Tag Archives: hypostatic union

Pagan Influences in Christian Theology

I recently read from a budding South African theologian of Ad Lucem Ministries that the New Testament’s concept of God is not based on Graeco-Roman philosophy. Yet this does not seem to be the case…(see attached photo), Acts 17:28 (NIV):

cc-2018-jw-acts1728

It is quite peculiar that the New Testament uses the term “ειμι” (to exist) for God but never in the present participle form of “ὤν” (being). What’s interesting is that New Testament’s translators continue to replace in their translations “ειμι” for “ὤν” in English, almost as if the allegedly inspired texts in and of themselves use insufficient language…

We see further examples of a dependency on Platonic-Aristotelian metaphysics in Philippians 2:6, where “μορφε” (form) is translated as “nature or essence”, a completely Platonic-Aristotelian pre-Christian concept in philosophy, referring to the “material whole”.

The Trivium Final

This is why in Christianity, God who is a “ουσια” (substance) can also be immanent, because it fits into the Aristotelian pre-Christian concept of an “accident” (a substance that exists in another substance), i.e. God (a being) in flesh (another substance). This can also be seen in the sense of passion, from the “Praedicamenta”/ 10 Categories of Being, where God (a being) uses a form and thus can experience pain in one sense and not in other because this Being can distinguish between itself (read as quantitatively, therefore “Persons” in the Godhead) and can have various forms (read as qualitatively) hence the hypostatic union.

The Trivium Final

While some Christian apologists deny these dependencies on Platonic-Aristotelian pre-Christian philosophies, by using these terms, they are implying an already understood meaning, which in this case would be the predominant Platonic-Aristotelian metaphysics for their onto-theology of “God”.

It should be noted that this is the reasoning behind Justin Martyr’s statement of:

“And when we say also that the Word, who is the first-birth of God, was produced without sexual union, and that He, Jesus Christ, our Teacher, was crucified and died, and rose again, and ascended into heaven, we propound NOTHING DIFFERENT from WHAT YOU BELIEVE regarding those whom you esteem sons of Jupiter.”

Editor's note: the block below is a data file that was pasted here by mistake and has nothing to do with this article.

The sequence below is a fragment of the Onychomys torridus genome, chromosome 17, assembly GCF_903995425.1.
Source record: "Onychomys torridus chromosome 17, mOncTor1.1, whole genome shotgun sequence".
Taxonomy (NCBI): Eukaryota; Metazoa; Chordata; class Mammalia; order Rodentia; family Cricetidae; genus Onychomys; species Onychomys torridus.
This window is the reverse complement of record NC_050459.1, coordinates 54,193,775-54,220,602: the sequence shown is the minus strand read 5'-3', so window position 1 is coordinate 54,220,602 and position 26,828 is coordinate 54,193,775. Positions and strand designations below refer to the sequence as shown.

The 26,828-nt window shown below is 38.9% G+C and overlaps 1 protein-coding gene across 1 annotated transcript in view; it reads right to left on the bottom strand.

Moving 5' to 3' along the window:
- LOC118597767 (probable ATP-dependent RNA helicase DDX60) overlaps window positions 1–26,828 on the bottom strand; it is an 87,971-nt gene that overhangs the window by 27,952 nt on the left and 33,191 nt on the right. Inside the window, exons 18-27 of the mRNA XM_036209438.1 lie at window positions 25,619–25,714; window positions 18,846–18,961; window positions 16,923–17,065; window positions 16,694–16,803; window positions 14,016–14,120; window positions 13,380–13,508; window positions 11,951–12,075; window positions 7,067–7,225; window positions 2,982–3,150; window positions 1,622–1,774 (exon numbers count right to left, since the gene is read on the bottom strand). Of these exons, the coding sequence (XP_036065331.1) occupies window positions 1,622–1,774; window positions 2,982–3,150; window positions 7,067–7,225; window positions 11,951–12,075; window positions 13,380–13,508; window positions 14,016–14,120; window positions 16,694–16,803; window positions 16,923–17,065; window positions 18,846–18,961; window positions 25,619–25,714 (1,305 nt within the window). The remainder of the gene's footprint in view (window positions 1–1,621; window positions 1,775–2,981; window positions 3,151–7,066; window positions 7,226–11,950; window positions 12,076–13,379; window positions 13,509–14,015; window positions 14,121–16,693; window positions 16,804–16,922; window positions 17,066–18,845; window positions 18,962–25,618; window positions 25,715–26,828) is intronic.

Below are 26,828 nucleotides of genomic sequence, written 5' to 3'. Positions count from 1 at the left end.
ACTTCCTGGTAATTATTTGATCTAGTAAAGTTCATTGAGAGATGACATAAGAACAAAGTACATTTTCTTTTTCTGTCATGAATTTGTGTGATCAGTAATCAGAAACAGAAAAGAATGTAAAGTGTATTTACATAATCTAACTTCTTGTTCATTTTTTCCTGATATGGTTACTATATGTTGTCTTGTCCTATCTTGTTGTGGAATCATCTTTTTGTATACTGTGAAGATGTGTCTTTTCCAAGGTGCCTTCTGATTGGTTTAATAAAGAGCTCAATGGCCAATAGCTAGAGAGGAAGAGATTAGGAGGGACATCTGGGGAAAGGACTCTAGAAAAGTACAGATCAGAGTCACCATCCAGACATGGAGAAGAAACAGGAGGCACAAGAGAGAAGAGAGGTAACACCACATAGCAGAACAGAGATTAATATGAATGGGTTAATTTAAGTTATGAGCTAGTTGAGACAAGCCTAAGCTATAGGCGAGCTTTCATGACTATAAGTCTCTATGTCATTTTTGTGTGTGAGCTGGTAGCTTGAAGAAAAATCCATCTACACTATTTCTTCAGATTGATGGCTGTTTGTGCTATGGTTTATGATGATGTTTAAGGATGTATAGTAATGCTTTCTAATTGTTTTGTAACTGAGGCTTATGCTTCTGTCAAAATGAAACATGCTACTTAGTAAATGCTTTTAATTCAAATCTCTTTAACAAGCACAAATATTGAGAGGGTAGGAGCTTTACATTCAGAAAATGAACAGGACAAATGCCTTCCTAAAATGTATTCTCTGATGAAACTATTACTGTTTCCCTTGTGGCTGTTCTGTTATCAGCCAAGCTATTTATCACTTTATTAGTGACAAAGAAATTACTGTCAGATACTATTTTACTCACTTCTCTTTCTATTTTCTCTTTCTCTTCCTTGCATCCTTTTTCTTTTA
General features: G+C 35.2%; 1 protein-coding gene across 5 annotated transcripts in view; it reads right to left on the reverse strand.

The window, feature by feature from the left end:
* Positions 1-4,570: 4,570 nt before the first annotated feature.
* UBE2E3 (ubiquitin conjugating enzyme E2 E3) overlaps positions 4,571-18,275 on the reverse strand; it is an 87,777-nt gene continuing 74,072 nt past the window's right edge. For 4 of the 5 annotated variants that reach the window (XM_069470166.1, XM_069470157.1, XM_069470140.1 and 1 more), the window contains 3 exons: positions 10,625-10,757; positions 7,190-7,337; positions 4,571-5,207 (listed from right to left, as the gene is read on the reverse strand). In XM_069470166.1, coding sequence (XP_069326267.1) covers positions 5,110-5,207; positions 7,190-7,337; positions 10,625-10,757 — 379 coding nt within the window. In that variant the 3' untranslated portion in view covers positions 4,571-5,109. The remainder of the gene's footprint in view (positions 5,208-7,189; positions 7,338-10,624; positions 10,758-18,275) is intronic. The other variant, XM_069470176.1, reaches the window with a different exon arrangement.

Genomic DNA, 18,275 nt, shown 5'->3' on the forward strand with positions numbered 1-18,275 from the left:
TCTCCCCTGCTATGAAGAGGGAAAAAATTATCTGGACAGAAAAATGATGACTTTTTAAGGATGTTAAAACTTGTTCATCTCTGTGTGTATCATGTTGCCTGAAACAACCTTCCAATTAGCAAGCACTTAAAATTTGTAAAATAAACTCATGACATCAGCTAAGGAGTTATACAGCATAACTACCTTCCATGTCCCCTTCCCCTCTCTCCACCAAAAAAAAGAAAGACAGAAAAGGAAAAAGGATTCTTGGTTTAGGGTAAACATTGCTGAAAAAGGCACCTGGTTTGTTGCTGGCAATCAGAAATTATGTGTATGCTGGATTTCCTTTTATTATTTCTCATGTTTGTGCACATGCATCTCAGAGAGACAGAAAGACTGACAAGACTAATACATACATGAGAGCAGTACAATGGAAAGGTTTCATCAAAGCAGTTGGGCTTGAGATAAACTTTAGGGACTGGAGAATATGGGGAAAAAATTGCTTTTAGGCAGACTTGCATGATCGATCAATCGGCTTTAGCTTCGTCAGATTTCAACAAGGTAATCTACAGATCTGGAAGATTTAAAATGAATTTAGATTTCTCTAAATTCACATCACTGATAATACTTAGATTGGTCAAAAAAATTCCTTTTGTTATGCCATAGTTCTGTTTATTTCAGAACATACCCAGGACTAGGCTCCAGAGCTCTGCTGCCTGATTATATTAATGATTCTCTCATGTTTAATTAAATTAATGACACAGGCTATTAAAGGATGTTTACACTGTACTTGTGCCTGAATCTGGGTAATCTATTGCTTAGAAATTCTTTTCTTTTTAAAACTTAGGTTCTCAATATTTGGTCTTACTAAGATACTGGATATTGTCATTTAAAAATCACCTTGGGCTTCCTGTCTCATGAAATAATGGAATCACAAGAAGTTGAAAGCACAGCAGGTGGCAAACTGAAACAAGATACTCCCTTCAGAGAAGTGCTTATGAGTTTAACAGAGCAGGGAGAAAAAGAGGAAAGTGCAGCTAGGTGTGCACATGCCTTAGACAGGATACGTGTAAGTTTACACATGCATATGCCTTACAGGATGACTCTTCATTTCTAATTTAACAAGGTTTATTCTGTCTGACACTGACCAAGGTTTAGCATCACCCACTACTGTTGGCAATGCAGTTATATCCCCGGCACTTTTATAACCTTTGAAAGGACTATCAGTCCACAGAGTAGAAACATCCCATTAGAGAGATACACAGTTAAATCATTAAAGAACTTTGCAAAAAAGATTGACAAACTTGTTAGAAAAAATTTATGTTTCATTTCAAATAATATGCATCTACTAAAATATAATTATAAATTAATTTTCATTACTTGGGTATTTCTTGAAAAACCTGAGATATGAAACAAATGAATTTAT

Source: Justin Martyr, The First Apology, Chapter 21.

Some apologists have argued that Justin was using “hyperbole”, this is an ignorant claim, without understanding of basic Graeco-Roman metaphysics.

and Allah knows best.

The Death of Christ is Meaningless

بِسۡمِ ٱللهِ ٱلرَّحۡمَـٰنِ ٱلرَّحِيمِ ,

As recently as November of last year I’ve been examining the nature of Christ’s “death”. I published a couple musings about it, didn’t receive much in the way of answers, as much as I did receive criticisms by one particular has been. Building on my studies and discussions with significantly more intelligent Christian missionaries and apologists, I decided to author a piece expressing more of my logical expansions on the topic at hand.

This is the result, a 1000+ word article that uses Christian references and explanations to describe the nature of Christ’s death, leading to a pretty interesting conclusion. Despite writing the article, my curiosity about the ‘death’ of a God is still there. I can’t fathom how an absolute, all powerful deity can perish, whether metaphorically or otherwise.  I suppose there’s much more to come from this area of study.

The article is available via the Muslim Debate Initiative’s website.

Sister Elisabeth S. had this to say about the article:

“This article is definitely a masterpiece. It’s exactly one of the questions that led me away from Christianity. As for Thabiti Anyabwile, my parents are huge fans of his, and met him after I converted to Islam, and put me in touch with him, and I asked him why he left Islam so shortly after his conversion, he listed his reasons, and I answered back explaining how those reasons were the very ones that led me to Islam, and never heard back from him – this is one of them. This is by far the best and clearest exposition of it I’ve read. May it be used to guide at least a few confused souls.”

Br. Paul Daniel, a Christian convert to Islam had this to say:

Well put together, I can picture less educated or interested persons clicking off and getting lost easily, but the facts are argued well
and the logic is theologically sound.

wa Allaahu ‘Alam.